Some plants are routinely started indoors, either because they benefit from a controlled climate during their early growth or because otherwise their growing season would be too long for most gardeners. Potatoes (Solanum tuberosum) don't usually fall into that category. They're typically planted fairly early in the spring and have time to mature even in short-season climates. That being said, they can be transplanted successfully if you have reason to try it.
Why Transplant Potato Plants?
Growing potato seedlings for transplant is relatively rare in the home garden, though it's sometimes done by commercial growers. There are several reasons you might wish to try it, including, but not limited to:
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- They offer a bit of insurance, in case flooding, disease or poor germination should give you mediocre results from your direct-planted seed potatoes.
- It's a way to grow potatoes in an exceptionally short-season gardening scenario.
- It's a solution for when you won't have access to your garden plot until a few weeks into the growing season.
- You want to try a longer-season variety that might not ordinarily have time to mature in your climate.
- You plan to grow potatoes in containers, and wish to have healthy transplants as your starting point.
Whatever your reason, potatoes require a bit more care than commonly transplanted vegetables like tomatoes and fresh herbs. You'll have to treat them differently at planting time and transplant them with extra caution.
Things You'll Need
Certified disease-free seed potatoes
Seed-starting drip/drainage tray
How to Grow Potato Seedlings
Because potatoes are grown from tubers, rather than seeds, you'll need to start by preparing the seed potatoes for planting. You'll also need to use larger starter pots — at least 3 or 4 inches — rather than the smaller cell-type starter trays used for smaller seeds.
Step 1: Prep the Seed Potatoes
Cut the seed potatoes into pieces approximately 1 to 2 inches in diameter and 1 1/2 to 2 ounces in weight, each with at least one or two small buds, or "eyes." A large seed potato might yield four or more pieces. Smaller ones can be halved or left intact.
Step 2: Cure the Seed
Leave the cut-up seed potatoes spread out in a single layer in a warm, dark, well-ventilated space for at least one or two days. The cut surfaces will cure, or scab over, reducing the risk that they'll simply rot once you place them in the soil.
Step 3: Prepare Your Potting Medium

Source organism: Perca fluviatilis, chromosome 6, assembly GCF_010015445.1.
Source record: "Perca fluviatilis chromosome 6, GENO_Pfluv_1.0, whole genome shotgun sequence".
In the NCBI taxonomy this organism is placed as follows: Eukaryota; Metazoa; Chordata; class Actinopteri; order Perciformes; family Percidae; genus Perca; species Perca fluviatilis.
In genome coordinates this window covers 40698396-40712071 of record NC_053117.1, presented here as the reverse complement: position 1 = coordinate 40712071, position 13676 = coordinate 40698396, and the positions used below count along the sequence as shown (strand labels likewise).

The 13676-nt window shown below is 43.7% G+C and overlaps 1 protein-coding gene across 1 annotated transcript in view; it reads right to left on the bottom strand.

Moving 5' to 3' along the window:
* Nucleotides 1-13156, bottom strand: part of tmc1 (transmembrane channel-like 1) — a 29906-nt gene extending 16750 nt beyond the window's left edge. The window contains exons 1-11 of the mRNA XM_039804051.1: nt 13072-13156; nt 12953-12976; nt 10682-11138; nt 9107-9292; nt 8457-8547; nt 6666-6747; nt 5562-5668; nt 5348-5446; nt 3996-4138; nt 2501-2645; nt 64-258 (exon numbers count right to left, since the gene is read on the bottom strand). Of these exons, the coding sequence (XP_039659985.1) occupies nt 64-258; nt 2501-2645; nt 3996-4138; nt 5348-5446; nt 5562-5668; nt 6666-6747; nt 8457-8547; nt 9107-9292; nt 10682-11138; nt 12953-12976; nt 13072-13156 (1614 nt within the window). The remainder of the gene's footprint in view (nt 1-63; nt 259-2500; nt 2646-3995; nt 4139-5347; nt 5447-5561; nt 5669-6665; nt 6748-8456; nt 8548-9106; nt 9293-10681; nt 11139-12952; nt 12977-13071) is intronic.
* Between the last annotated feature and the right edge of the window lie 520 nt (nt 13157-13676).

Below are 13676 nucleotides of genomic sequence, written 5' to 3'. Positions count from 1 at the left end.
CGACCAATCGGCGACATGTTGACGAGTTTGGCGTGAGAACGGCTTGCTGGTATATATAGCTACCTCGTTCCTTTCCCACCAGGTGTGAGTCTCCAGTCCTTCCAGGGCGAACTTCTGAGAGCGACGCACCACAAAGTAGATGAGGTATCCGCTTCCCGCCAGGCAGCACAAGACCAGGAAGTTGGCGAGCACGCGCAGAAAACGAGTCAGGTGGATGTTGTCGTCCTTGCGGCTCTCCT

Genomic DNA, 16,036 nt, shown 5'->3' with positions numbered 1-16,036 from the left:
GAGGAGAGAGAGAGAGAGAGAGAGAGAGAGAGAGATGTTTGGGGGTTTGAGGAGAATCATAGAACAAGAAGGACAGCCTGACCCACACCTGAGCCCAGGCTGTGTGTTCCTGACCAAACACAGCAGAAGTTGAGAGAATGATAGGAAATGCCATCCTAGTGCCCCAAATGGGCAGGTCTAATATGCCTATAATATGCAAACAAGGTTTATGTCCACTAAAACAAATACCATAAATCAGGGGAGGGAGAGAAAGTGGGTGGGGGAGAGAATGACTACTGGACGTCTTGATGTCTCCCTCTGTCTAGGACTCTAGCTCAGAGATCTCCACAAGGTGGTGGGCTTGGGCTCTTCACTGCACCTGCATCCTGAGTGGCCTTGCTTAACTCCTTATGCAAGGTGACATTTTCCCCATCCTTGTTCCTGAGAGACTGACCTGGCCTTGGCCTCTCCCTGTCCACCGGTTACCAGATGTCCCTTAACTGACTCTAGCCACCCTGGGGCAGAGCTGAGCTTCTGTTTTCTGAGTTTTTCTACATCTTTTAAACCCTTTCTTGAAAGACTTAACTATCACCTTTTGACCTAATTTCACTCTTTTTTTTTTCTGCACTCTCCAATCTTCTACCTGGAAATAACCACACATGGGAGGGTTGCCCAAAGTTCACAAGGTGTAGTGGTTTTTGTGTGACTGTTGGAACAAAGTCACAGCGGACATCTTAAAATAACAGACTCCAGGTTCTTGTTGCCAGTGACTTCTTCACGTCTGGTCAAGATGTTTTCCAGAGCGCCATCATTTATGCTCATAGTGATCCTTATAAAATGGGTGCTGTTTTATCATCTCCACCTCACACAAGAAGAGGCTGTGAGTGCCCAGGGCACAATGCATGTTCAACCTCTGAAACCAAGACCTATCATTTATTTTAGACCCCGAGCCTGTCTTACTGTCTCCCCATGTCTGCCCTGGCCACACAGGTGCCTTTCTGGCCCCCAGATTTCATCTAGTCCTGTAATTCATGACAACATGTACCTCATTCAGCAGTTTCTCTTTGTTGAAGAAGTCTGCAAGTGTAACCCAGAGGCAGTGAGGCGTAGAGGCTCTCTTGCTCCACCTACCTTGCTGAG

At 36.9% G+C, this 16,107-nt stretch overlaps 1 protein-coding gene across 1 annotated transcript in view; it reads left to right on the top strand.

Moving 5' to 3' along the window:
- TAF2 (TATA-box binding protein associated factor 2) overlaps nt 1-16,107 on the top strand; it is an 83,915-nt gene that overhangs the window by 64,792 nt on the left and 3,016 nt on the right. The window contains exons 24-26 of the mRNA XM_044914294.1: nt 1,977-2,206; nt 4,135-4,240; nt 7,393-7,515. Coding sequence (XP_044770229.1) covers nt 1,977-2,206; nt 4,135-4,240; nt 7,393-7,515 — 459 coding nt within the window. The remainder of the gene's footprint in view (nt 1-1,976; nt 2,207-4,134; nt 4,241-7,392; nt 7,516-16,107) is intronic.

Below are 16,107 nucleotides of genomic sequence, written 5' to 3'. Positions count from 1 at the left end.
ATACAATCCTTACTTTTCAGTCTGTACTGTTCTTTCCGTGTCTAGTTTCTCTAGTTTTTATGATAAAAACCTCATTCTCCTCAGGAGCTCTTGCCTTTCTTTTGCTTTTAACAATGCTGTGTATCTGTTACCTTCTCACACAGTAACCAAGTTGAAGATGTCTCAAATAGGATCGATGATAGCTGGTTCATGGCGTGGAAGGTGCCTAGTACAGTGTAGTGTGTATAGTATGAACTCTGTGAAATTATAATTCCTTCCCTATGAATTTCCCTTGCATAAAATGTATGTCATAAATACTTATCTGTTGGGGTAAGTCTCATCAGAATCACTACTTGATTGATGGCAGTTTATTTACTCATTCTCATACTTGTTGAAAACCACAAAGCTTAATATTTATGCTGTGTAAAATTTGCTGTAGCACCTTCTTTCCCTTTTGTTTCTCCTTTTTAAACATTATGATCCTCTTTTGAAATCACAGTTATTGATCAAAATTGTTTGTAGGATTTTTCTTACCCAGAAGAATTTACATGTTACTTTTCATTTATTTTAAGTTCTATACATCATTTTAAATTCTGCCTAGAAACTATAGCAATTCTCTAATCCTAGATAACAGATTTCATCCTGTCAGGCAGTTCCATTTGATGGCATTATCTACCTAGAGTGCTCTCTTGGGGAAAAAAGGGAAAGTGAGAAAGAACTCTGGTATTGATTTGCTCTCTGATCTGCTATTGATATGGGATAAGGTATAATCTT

Make up a potting mixture by combining equal parts of a soilless potting mix and high-quality compost — the same mixture you'd use if you were growing potatoes to maturity in a container.
Step 4: Prepare the Pots
Prepare a 3- or 4-inch pot — either a conventional pot or the thin disposable type used for seedlings, for each piece of seed potato. If the pot has been previously used, wash it in hot, soapy water with a splash of bleach and then dry it thoroughly. Fill them halfway with your potting medium.
Step 5: Plant the Potatoes
Place a cured piece of seed potato in each pot, with the eyes facing upward. Fill the pot the rest of the way with your potting medium, using your fingertips to compress it gently. Place the pots in a tray filled with water and let them absorb as much as they'll hold. Then, move them to a drip tray.
Step 6: Grow Out Your Seedlings
Move the newly planted seed potatoes to a cool, sunny, well-ventilated location, and water them lightly but frequently whenever the soil feels dry. You'll typically see green sprouts within 10 to 14 days. They can be planted out, or moved to a larger pot or container once they've reached 4 to 6 inches in height.
How to Transplant Potato Seedlings
Step 1: Harden Off the Seedlings
Prepare the seedlings for transplant by exposing them to the outdoors, or "hardening them off," for at least two days and up to a week. Take them out for a bit longer each day until they're spending all day out in the wind and sunshine. This acclimates them to outdoor conditions and minimizes transplant shock.
Step 2: Prepare the Potato Bed
Dig over the bed, once it's dry enough to be worked, and then rake it smooth. Potatoes need to be spaced about a foot apart, so it's easy to calculate how much space you'll need. Dig a trench or individual holes for your seedlings to the depth of the soil in their starter pots.
Step 3: Unpot the Seedling
Choose a starter pot and place your hand carefully around the seedling, holding it protectively in place, then tip the pot upside down and coax the soil and root ball out into your hand. Take great care to remove soil, roots and plant all in one piece; if you break off the seedling's stem you may or may not be lucky enough for another to grow from the seed piece.
Step 4: Plant the Seedling
Tip the seedling carefully upright, and place it gently in the prepared hole or trench. Pack soil in around it, until it's completely surrounded. The soil should come at least to the level of the starter mix surrounding your seedling, or even slightly higher. Repeat for any remaining seedlings.
Step 5: Water in Your Seedlings
Water the seedlings thoroughly, so the soil is wet but not sodden (potatoes will rot in soggy soil). Monitor the soil's moisture level carefully, and water the transplants as needed. The soil should be consistently moist, but not wet.
Step 6: Weed As Needed
Weed the potato bed frequently for the first four to six weeks, until your transplants are large and vigorous enough to out-compete any weeds. It's better to pull weeds by hand than to use a cultivator or hoe, because potatoes grow just under the soil, making it likely that you'll disturb them and reduce your harvest if you cultivate too deeply.